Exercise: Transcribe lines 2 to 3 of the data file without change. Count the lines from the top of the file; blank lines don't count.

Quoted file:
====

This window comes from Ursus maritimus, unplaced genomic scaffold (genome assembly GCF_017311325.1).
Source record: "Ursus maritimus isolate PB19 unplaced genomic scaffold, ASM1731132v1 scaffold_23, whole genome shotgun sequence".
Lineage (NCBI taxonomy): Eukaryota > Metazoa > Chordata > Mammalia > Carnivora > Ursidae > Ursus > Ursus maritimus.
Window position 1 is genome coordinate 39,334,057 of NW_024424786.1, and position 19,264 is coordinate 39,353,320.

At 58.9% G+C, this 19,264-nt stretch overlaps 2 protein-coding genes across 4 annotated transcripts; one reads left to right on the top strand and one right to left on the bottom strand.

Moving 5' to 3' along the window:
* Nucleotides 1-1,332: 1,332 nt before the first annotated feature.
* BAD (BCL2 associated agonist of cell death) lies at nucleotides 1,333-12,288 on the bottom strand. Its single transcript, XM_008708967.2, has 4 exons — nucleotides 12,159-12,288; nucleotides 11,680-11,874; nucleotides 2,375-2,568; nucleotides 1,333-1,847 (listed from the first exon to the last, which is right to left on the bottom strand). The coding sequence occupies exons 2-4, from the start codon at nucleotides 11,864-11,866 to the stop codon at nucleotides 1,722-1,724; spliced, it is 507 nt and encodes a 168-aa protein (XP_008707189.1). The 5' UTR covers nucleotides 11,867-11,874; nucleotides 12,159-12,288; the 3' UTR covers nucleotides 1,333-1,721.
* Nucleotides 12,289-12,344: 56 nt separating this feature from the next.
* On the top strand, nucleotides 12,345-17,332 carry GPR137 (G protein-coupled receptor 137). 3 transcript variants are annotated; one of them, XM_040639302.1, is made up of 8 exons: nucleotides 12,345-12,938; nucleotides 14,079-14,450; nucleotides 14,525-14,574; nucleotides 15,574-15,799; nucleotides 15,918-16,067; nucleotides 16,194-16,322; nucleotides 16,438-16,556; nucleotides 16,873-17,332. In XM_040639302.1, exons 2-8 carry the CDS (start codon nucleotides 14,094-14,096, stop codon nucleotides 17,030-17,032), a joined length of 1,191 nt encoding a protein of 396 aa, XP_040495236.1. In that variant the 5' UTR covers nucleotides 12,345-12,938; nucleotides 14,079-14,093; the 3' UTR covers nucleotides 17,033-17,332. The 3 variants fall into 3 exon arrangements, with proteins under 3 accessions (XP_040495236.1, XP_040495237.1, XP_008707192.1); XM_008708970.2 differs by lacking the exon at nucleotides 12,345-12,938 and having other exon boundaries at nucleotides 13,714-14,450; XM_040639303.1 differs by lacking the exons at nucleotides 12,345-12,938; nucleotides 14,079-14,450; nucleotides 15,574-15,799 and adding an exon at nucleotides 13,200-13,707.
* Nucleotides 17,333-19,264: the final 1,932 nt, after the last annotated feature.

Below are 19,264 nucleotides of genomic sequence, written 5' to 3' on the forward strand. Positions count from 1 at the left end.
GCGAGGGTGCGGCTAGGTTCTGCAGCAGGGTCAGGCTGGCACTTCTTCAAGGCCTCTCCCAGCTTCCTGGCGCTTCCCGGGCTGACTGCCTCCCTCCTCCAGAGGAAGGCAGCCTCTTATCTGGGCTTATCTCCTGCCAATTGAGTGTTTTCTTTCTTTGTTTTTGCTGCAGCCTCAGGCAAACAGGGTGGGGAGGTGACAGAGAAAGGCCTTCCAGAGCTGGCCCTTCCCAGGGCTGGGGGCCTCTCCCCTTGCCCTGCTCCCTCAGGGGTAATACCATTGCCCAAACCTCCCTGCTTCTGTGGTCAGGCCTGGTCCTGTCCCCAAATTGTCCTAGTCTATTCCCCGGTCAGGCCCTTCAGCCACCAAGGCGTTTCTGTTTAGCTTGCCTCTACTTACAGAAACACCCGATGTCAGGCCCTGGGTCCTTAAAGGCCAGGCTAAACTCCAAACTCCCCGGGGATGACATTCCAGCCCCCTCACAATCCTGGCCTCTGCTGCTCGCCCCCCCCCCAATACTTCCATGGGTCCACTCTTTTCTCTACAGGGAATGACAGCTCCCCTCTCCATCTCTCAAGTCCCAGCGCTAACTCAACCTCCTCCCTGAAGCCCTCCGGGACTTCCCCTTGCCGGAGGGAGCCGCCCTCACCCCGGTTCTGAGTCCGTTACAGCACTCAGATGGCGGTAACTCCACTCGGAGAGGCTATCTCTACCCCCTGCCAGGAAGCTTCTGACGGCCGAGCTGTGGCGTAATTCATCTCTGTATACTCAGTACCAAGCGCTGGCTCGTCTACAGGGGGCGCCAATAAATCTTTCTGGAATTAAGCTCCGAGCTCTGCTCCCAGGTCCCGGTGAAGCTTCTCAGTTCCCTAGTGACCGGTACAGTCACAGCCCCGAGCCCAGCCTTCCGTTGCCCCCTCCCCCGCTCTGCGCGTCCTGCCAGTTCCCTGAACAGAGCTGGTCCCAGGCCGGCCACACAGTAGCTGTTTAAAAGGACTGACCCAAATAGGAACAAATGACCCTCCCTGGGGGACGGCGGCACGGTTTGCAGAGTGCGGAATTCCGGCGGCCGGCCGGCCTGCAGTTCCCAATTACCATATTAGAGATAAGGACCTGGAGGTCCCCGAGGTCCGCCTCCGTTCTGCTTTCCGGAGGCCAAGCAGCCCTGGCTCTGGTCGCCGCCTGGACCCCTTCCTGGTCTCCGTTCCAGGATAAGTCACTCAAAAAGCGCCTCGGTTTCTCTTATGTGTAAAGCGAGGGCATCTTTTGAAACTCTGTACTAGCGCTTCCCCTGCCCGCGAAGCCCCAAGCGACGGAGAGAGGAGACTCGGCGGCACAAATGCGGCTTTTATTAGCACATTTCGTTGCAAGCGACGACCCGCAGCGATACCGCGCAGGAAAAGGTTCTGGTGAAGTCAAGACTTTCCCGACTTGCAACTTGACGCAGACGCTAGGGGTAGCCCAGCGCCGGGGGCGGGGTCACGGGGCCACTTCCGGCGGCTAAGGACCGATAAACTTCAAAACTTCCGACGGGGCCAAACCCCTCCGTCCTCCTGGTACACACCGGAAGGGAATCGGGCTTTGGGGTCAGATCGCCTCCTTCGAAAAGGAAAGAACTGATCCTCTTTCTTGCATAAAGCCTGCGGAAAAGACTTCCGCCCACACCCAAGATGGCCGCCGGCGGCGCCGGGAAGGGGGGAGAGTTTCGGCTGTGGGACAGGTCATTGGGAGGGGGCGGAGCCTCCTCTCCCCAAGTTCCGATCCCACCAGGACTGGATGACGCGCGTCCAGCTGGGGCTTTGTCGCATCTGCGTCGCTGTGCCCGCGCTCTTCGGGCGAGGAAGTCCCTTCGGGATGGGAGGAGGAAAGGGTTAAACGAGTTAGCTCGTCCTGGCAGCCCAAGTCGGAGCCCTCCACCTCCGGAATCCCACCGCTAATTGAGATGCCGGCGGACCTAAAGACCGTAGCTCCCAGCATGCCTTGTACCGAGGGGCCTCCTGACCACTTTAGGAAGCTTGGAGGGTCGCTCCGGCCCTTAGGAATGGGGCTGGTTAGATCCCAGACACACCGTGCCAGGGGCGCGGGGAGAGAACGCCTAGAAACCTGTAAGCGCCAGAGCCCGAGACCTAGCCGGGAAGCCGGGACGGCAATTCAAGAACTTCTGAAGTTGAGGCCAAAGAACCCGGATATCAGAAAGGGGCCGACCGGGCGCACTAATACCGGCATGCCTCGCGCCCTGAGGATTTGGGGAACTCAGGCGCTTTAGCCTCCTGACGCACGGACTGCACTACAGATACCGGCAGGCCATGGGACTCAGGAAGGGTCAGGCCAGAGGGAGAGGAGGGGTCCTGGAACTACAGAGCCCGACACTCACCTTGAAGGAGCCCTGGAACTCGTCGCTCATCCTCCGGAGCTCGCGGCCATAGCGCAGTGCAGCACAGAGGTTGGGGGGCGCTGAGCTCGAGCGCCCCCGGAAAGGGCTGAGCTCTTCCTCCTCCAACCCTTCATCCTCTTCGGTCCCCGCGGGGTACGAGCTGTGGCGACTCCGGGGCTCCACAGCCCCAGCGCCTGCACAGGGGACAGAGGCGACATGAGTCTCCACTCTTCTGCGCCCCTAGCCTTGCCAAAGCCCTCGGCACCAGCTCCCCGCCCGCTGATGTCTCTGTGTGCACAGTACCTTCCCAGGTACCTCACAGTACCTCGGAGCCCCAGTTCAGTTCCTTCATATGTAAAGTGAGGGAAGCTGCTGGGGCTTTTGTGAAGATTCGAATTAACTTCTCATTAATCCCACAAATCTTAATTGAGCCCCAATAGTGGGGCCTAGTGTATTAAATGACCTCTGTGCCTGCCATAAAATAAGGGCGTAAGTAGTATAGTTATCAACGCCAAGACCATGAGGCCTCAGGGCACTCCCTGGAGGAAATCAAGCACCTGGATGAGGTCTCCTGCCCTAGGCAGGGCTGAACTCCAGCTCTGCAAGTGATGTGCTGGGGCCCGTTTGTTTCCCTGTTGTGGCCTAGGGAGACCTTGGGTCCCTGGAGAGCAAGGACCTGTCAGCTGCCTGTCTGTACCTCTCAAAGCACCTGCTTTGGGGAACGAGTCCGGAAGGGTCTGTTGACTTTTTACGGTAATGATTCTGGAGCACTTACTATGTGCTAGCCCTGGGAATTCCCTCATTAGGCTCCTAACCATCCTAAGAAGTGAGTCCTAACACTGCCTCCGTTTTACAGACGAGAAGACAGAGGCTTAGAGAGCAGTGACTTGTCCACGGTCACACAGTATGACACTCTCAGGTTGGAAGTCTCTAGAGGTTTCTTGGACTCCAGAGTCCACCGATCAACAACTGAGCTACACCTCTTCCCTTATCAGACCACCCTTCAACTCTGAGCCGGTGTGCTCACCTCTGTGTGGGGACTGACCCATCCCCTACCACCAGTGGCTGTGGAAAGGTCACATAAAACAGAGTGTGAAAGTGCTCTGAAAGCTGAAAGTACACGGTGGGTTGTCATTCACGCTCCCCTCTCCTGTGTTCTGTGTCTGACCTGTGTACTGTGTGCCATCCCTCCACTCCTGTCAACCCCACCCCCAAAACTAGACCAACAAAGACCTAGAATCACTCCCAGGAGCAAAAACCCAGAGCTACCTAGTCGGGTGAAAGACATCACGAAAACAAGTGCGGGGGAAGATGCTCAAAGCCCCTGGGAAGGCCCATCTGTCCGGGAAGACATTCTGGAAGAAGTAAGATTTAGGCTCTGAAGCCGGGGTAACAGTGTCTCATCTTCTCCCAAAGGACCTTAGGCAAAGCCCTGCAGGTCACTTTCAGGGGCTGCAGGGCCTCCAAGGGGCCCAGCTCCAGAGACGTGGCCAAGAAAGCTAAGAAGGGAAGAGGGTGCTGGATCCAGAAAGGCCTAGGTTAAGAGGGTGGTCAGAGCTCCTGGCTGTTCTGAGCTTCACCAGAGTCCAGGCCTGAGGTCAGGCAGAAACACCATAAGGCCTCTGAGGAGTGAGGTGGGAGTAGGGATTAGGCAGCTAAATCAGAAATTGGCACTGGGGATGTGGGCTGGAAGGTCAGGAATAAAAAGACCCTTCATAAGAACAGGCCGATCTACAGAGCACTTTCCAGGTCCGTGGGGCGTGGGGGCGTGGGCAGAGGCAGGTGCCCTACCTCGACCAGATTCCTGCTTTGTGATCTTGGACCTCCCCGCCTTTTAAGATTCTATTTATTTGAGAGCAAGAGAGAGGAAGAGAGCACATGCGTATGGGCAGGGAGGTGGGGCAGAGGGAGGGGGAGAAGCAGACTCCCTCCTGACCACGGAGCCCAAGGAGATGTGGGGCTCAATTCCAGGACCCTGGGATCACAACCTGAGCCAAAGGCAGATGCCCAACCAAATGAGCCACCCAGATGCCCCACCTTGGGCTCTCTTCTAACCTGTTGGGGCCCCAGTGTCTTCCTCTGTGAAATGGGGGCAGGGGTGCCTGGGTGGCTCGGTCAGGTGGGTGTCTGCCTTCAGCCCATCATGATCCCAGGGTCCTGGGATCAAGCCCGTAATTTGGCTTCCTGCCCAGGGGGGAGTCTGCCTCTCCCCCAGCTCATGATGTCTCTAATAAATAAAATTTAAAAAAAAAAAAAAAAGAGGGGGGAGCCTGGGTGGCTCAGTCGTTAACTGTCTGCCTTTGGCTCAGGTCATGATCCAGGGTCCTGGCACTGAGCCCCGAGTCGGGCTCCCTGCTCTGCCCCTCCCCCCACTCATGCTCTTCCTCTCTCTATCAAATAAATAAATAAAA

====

Source record: "Ursus maritimus isolate PB19 unplaced genomic scaffold, ASM1731132v1 scaffold_23, whole genome shotgun sequence".
Lineage (NCBI taxonomy): Eukaryota > Metazoa > Chordata > Mammalia > Carnivora > Ursidae > Ursus > Ursus maritimus.